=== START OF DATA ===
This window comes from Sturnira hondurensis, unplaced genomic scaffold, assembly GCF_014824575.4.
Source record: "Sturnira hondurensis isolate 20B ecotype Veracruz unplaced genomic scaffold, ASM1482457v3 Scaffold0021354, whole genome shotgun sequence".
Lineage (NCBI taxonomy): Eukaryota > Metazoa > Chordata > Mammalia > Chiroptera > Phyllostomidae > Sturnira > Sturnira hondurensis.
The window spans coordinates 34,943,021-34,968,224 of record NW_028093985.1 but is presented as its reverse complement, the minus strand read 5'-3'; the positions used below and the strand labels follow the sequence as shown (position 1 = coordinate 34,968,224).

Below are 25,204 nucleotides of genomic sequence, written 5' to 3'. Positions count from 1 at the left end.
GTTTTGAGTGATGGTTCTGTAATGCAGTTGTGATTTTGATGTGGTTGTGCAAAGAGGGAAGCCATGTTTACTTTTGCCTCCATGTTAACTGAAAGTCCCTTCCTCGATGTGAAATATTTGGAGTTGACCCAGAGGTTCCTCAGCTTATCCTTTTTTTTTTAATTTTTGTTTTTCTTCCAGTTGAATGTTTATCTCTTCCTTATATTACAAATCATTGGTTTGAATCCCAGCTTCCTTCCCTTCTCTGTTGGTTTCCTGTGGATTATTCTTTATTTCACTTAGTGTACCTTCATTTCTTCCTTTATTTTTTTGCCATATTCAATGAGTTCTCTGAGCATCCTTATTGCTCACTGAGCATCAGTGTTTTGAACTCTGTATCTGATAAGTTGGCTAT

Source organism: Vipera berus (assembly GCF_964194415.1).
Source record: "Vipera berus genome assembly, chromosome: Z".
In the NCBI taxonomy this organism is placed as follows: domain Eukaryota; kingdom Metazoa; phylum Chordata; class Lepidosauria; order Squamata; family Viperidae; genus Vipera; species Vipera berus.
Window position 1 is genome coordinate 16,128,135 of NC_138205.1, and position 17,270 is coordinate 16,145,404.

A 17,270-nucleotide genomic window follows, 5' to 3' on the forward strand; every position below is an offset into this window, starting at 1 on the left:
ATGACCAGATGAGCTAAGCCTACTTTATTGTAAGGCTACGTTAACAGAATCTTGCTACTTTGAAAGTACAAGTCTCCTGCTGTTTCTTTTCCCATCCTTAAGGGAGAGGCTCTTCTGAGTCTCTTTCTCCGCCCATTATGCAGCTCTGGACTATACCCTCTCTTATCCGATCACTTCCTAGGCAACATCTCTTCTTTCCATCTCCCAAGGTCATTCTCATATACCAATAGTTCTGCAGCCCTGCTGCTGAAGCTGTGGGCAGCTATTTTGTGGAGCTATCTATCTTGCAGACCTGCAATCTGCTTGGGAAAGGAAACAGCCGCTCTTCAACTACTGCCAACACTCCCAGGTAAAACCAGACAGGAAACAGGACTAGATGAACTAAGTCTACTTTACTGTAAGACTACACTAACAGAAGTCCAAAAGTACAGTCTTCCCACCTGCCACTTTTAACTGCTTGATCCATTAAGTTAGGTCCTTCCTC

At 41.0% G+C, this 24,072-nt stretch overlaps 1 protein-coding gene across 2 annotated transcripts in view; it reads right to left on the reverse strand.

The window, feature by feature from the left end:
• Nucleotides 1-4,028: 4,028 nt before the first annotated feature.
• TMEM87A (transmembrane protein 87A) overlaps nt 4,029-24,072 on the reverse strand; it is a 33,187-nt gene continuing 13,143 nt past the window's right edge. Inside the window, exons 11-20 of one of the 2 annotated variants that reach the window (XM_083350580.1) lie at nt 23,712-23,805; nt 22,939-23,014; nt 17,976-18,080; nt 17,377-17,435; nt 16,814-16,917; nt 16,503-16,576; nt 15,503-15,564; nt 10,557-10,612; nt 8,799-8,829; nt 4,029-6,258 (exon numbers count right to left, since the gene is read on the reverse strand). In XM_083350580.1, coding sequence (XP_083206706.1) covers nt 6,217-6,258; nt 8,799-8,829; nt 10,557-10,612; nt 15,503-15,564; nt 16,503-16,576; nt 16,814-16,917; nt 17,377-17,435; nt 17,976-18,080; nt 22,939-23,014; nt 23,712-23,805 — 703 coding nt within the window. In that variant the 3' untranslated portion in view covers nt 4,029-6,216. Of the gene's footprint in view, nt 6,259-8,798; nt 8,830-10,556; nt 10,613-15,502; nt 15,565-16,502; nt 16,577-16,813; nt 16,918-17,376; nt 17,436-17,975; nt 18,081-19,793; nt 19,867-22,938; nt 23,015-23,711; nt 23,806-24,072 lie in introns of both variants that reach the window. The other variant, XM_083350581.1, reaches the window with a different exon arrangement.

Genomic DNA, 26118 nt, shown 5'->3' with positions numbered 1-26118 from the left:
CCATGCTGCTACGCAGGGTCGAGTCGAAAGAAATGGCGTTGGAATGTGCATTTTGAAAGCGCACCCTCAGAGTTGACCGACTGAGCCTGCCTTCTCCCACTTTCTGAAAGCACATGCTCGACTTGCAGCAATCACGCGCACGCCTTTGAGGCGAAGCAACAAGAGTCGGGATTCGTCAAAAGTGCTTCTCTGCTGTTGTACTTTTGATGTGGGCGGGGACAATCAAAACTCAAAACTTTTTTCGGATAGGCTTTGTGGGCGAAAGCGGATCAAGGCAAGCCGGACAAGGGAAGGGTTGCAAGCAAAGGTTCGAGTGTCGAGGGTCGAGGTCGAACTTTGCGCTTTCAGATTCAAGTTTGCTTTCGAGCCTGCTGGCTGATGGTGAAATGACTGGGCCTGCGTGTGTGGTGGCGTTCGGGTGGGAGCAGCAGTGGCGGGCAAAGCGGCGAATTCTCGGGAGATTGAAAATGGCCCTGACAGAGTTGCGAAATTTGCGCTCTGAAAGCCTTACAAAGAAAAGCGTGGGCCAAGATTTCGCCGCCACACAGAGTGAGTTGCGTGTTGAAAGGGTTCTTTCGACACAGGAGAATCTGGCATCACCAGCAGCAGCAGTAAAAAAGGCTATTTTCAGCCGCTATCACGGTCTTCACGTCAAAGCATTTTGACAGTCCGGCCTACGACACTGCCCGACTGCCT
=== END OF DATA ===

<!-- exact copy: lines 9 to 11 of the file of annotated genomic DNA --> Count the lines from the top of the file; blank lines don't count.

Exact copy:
In the NCBI taxonomy this organism is placed as follows: domain Eukaryota; kingdom Metazoa; phylum Chordata; class Lepidosauria; order Squamata; family Viperidae; genus Vipera; species Vipera berus.
Window position 1 is genome coordinate 16,128,135 of NC_138205.1, and position 17,270 is coordinate 16,145,404.

A 17,270-nucleotide genomic window follows, 5' to 3' on the forward strand; every position below is an offset into this window, starting at 1 on the left: